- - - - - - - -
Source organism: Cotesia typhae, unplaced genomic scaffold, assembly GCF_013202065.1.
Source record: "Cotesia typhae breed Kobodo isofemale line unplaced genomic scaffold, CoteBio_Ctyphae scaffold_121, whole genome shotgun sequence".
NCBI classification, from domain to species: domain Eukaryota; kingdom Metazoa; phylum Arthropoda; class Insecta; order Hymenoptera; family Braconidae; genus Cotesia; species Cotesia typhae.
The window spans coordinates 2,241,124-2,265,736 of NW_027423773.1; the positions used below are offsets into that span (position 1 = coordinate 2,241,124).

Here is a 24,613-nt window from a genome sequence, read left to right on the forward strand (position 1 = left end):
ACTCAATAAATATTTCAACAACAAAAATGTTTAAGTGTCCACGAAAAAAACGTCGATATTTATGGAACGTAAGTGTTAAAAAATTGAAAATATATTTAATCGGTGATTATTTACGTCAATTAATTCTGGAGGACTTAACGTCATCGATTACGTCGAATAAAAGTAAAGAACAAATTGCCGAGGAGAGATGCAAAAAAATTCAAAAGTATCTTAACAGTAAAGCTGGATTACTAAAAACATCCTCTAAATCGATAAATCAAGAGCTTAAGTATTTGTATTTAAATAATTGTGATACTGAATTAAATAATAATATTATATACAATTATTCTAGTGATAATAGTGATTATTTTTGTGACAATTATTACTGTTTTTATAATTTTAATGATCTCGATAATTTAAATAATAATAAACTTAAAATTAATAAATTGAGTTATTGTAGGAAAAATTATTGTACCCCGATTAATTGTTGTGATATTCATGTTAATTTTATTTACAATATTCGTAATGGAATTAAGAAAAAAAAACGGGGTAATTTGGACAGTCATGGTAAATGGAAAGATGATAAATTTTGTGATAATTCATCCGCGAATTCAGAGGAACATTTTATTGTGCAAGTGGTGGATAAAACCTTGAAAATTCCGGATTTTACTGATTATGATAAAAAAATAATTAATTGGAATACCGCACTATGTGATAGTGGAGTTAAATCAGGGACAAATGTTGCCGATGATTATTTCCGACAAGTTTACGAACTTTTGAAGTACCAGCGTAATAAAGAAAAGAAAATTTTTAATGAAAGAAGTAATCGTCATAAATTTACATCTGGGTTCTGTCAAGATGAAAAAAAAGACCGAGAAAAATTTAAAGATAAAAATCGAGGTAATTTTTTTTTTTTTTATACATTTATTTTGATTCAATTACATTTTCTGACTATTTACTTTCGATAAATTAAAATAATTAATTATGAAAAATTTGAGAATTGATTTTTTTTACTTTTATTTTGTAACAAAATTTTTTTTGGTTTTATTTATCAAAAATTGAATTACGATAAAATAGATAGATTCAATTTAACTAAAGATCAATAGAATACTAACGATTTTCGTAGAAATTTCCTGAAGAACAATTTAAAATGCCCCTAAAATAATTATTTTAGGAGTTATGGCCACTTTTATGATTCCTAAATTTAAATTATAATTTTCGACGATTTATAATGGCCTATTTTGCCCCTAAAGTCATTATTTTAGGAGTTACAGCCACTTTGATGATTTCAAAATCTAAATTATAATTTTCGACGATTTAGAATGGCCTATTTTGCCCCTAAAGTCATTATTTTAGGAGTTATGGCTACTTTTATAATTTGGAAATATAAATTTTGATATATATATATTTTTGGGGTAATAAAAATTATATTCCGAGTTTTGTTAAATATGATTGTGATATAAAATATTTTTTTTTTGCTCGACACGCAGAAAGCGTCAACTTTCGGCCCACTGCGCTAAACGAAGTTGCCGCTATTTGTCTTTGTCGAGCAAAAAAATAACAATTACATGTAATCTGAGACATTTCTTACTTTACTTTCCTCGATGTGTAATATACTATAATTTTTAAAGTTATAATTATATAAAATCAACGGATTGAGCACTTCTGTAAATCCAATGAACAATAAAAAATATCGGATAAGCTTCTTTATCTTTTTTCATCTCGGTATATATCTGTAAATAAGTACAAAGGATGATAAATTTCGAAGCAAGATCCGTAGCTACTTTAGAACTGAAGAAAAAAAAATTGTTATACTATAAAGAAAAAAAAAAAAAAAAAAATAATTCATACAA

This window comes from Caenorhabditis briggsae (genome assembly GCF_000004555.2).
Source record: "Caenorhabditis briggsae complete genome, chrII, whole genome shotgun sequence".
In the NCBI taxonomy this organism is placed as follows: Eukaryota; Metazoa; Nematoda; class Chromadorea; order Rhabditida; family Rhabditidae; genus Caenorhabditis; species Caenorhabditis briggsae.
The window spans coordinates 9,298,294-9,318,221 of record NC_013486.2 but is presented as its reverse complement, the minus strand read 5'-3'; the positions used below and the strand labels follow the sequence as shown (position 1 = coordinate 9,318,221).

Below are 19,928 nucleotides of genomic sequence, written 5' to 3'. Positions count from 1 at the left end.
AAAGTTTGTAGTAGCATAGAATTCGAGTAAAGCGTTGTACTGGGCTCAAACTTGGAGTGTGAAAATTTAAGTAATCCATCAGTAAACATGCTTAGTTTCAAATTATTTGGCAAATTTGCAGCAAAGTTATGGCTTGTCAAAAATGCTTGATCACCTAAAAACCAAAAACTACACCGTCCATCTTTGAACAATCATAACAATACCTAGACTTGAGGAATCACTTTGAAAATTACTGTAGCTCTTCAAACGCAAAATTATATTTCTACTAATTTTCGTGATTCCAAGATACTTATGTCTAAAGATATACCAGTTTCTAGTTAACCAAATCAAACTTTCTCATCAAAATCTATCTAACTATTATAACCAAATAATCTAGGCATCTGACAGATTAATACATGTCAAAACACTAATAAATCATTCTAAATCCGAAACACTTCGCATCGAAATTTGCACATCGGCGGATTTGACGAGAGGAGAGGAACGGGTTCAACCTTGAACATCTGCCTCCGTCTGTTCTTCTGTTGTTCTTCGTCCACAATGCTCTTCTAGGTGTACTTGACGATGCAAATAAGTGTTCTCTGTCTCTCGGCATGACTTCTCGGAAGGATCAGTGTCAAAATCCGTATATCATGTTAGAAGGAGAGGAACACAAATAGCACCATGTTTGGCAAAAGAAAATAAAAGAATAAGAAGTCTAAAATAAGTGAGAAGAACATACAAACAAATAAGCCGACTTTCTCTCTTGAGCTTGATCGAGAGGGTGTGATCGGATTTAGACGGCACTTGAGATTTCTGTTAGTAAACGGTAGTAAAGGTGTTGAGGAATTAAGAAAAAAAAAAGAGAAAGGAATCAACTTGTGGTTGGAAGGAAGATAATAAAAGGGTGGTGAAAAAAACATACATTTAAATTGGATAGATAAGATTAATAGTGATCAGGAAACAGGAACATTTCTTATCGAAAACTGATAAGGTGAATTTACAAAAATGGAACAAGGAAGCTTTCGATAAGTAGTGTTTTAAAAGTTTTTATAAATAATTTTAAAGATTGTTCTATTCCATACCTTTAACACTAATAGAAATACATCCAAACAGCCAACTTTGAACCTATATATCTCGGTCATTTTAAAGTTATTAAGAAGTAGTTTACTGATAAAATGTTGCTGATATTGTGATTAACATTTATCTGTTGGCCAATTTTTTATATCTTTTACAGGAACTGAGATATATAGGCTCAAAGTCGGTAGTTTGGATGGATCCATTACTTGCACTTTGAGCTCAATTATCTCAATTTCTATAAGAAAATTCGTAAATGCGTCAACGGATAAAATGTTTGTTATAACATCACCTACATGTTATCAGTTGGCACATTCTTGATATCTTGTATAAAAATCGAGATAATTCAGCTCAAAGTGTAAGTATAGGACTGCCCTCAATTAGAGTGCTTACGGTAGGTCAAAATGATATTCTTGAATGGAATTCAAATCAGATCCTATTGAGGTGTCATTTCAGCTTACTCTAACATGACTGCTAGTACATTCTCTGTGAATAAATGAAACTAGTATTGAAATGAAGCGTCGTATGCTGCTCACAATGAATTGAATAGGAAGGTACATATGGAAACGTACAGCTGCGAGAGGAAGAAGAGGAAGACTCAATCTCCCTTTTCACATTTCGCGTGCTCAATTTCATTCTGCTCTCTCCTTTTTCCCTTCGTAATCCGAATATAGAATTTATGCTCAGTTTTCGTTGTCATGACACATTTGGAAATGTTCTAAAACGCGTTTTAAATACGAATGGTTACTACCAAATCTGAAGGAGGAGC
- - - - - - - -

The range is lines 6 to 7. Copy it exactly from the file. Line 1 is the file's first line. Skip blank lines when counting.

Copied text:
ACTCAATAAATATTTCAACAACAAAAATGTTTAAGTGTCCACGAAAAAAACGTCGATATTTATGGAACGTAAGTGTTAAAAAATTGAAAATATATTTAATCGGTGATTATTTACGTCAATTAATTCTGGAGGACTTAACGTCATCGATTACGTCGAATAAAAGTAAAGAACAAATTGCCGAGGAGAGATGCAAAAAAATTCAAAAGTATCTTAACAGTAAAGCTGGATTACTAAAAACATCCTCTAAATCGATAAATCAAGAGCTTAAGTATTTGTATTTAAATAATTGTGATACTGAATTAAATAATAATATTATATACAATTATTCTAGTGATAATAGTGATTATTTTTGTGACAATTATTACTGTTTTTATAATTTTAATGATCTCGATAATTTAAATAATAATAAACTTAAAATTAATAAATTGAGTTATTGTAGGAAAAATTATTGTACCCCGATTAATTGTTGTGATATTCATGTTAATTTTATTTACAATATTCGTAATGGAATTAAGAAAAAAAAACGGGGTAATTTGGACAGTCATGGTAAATGGAAAGATGATAAATTTTGTGATAATTCATCCGCGAATTCAGAGGAACATTTTATTGTGCAAGTGGTGGATAAAACCTTGAAAATTCCGGATTTTACTGATTATGATAAAAAAATAATTAATTGGAATACCGCACTATGTGATAGTGGAGTTAAATCAGGGACAAATGTTGCCGATGATTATTTCCGACAAGTTTACGAACTTTTGAAGTACCAGCGTAATAAAGAAAAGAAAATTTTTAATGAAAGAAGTAATCGTCATAAATTTACATCTGGGTTCTGTCAAGATGAAAAAAAAGACCGAGAAAAATTTAAAGATAAAAATCGAGGTAATTTTTTTTTTTTTTATACATTTATTTTGATTCAATTACATTTTCTGACTATTTACTTTCGATAAATTAAAATAATTAATTATGAAAAATTTGAGAATTGATTTTTTTTACTTTTATTTTGTAACAAAATTTTTTTTGGTTTTATTTATCAAAAATTGAATTACGATAAAATAGATAGATTCAATTTAACTAAAGATCAATAGAATACTAACGATTTTCGTAGAAATTTCCTGAAGAACAATTTAAAATGCCCCTAAAATAATTATTTTAGGAGTTATGGCCACTTTTATGATTCCTAAATTTAAATTATAATTTTCGACGATTTATAATGGCCTATTTTGCCCCTAAAGTCATTATTTTAGGAGTTACAGCCACTTTGATGATTTCAAAATCTAAATTATAATTTTCGACGATTTAGAATGGCCTATTTTGCCCCTAAAGTCATTATTTTAGGAGTTATGGCTACTTTTATAATTTGGAAATATAAATTTTGATATATATATATTTTTGGGGTAATAAAAATTATATTCCGAGTTTTGTTAAATATGATTGTGATATAAAATATTTTTTTTTTGCTCGACACGCAGAAAGCGTCAACTTTCGGCCCACTGCGCTAAACGAAGTTGCCGCTATTTGTCTTTGTCGAGCAAAAAAATAACAATTACATGTAATCTGAGACATTTCTTACTTTACTTTCCTCGATGTGTAATATACTATAATTTTTAAAGTTATAATTATATAAAATCAACGGATTGAGCACTTCTGTAAATCCAATGAACAATAAAAAATATCGGATAAGCTTCTTTATCTTTTTTCATCTCGGTATATATCTGTAAATAAGTACAAAGGATGATAAATTTCGAAGCAAGATCCGTAGCTACTTTAGAACTGAAGAAAAAAAAATTGTTATACTATAAAGAAAAAAAAAAAAAAAAAAATAATTCATACAA

This window comes from Caenorhabditis briggsae (genome assembly GCF_000004555.2).